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JFK: finally free

author: ethan butterfield staff writer 

Credit: Wikimedia Commons

Our most basic common link is that we all inhabit this planet. We all breathe the same air. We all cherish our children’s future. And we are all mortal.” – John F. Kennedy

Fifty-four years ago, President John F. Kennedy was shot and killed during a motorcade through Dealey Plaza. His death shook the very foundation of the United States and opened the floodgates for years to come, with attempts by numerous individuals to understand the “who” and “why” regarding Kennedy’s assassination. Alas, this would prove fruitless, as organizations like the FBI and CIA would withhold sensitive information from the public for their own means.

Now, in 2017, things seem to have finally come around. President Trump made the announcement that he was going to release the assassination files over for public viewing. This was a promise that he mostly made good on, mostly. While the intention was originally to release all the files to the people, Trump then stated afterward that he would only release some of the files, keeping others hidden. Estimates place the number of withheld files around three thousand.

This raises a lot of questions. Questions not so much on the “lack of releasing information” front, but more on the “why keep holding onto the information” front. I, myself, am not really someone who gets wrapped up in conspiracy theories, or is all that intrigued by notions of “the government did it.” However, by not showing those files to the public, I am admittedly a bit curious about what’s worth keeping so secret. Granted, this is a curiosity that will more than likely peter out in the coming days, but I’m still curious, nonetheless.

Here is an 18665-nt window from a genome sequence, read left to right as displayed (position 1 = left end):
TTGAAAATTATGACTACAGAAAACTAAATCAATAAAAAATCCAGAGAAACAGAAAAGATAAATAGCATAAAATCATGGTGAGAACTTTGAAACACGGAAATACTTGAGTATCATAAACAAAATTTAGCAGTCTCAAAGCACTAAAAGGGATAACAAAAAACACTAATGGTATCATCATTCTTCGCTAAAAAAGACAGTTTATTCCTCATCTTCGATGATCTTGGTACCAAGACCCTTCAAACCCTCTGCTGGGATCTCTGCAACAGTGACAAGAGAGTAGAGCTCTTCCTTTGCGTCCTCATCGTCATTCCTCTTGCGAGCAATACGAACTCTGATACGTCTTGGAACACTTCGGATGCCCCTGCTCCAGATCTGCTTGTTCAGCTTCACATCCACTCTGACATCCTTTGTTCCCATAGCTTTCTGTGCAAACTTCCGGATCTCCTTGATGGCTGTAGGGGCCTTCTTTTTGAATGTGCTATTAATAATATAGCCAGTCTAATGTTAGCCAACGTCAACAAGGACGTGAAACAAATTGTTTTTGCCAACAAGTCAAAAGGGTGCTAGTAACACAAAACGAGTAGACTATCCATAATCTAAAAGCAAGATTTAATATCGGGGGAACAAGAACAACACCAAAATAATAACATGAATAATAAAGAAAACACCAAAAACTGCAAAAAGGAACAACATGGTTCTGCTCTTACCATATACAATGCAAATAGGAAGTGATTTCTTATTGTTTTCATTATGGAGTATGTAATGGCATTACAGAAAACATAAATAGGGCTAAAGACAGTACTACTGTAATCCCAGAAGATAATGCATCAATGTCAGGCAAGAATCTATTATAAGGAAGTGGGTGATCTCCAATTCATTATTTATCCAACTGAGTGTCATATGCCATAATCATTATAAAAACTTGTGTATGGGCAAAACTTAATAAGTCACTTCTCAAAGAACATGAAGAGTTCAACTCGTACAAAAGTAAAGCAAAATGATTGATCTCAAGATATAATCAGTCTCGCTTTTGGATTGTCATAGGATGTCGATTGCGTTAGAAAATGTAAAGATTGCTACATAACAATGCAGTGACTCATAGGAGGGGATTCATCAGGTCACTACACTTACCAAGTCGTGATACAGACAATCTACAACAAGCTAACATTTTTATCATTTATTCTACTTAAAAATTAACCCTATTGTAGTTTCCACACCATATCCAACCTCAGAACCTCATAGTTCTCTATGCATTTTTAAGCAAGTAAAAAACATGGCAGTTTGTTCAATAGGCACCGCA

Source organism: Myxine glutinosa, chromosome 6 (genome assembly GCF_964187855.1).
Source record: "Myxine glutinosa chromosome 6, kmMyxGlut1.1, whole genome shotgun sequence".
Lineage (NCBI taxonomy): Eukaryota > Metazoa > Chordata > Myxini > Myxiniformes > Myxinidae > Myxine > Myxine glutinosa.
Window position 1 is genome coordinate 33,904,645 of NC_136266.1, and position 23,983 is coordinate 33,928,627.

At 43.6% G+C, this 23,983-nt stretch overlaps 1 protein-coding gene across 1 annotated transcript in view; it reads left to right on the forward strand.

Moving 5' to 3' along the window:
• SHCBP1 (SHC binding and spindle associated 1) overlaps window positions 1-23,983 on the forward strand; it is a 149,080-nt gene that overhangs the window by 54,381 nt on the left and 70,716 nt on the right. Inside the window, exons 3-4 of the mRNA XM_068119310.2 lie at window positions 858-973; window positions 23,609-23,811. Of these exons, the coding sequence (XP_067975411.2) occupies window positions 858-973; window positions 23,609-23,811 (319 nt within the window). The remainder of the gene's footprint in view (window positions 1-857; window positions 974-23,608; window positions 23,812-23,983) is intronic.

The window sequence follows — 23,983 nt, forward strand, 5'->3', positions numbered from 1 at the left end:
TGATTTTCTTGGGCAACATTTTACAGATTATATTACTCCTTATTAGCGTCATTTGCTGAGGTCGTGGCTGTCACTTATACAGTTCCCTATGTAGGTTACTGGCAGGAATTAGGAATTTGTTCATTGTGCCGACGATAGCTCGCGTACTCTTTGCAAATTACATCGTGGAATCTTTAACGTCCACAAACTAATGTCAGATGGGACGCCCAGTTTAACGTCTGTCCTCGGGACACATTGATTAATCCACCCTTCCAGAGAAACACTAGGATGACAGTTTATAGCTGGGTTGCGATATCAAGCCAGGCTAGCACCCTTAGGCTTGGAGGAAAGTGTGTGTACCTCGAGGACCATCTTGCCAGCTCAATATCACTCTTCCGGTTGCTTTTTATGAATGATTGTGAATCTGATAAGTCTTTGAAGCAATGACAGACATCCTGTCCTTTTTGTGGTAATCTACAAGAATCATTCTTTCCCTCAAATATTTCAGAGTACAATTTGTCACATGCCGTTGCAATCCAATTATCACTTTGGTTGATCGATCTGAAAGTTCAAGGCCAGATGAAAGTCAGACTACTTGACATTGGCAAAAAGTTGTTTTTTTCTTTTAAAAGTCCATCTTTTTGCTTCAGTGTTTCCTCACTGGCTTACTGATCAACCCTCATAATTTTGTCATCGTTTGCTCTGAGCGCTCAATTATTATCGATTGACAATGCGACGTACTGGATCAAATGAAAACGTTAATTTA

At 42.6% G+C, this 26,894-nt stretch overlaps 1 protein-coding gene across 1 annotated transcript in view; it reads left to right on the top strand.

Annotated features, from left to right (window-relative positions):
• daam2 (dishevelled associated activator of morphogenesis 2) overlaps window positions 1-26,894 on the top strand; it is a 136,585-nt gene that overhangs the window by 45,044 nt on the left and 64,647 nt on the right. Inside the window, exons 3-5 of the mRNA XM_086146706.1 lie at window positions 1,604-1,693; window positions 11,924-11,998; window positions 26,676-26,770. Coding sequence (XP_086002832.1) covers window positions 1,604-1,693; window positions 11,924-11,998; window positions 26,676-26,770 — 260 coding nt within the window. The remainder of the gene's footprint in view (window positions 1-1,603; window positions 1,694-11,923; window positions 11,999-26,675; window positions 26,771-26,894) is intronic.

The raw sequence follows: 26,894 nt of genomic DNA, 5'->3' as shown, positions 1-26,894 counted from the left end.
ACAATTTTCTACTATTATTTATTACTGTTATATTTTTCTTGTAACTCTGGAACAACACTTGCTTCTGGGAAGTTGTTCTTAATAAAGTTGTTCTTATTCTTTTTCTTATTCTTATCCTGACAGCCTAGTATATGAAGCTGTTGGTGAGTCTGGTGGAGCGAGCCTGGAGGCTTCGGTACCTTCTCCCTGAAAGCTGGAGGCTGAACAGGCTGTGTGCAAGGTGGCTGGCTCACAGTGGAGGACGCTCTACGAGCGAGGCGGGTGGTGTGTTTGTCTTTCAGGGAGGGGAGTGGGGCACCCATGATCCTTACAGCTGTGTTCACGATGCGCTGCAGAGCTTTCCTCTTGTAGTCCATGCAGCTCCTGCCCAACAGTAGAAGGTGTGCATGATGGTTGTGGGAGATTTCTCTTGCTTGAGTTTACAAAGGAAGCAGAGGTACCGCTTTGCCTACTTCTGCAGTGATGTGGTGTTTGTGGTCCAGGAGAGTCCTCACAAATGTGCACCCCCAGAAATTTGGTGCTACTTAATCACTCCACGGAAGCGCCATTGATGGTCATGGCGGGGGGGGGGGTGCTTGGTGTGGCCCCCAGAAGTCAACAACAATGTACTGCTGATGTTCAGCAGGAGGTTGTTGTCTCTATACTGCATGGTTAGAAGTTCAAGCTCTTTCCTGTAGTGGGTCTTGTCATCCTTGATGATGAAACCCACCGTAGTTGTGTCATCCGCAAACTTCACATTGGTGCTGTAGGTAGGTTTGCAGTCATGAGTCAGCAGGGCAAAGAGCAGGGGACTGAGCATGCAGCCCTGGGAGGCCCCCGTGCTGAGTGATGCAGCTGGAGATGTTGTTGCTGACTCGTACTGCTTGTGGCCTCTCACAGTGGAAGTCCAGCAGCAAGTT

For those interested in checking out the documents that have become available, you can take a look at archives.gov. After going through some of them myself, I’ll say that history buffs will probably get the most out of it. I wasn’t able to follow too much, unfortunately, but when I did see names that looked familiar, it was kind of a surreal feeling. That thought of reading a government file, which had previously been deemed confidential, was something I just couldn’t get my mind around.

Honestly, this event feels like something of a distraction from other incidents that have taken place over these past few months. I’m not saying we shouldn’t have released the JFK files, but when you eventually pore over them, just remember they came from a man who has been more of a terror to his country then the terror that he perceives there to be (hey, it wouldn’t be a Trump article if I didn’t call him out at least once).

So, all in all, take these new files for what you can. Their release feels like a step forward to a more solid connection between people and government, but that’s a step forward when people have already taken ten steps back. It should be interesting to see how the rest of the files will be handled after the six-month withholding period expires, but that’ll happen when it happens. For now, take care and stay strong.

Our most basic common link is that we all inhabit this planet. We all breathe the same air. We all cherish our children’s future. And we are all mortal.” – John F. Kennedy

About Ethan Butterfield

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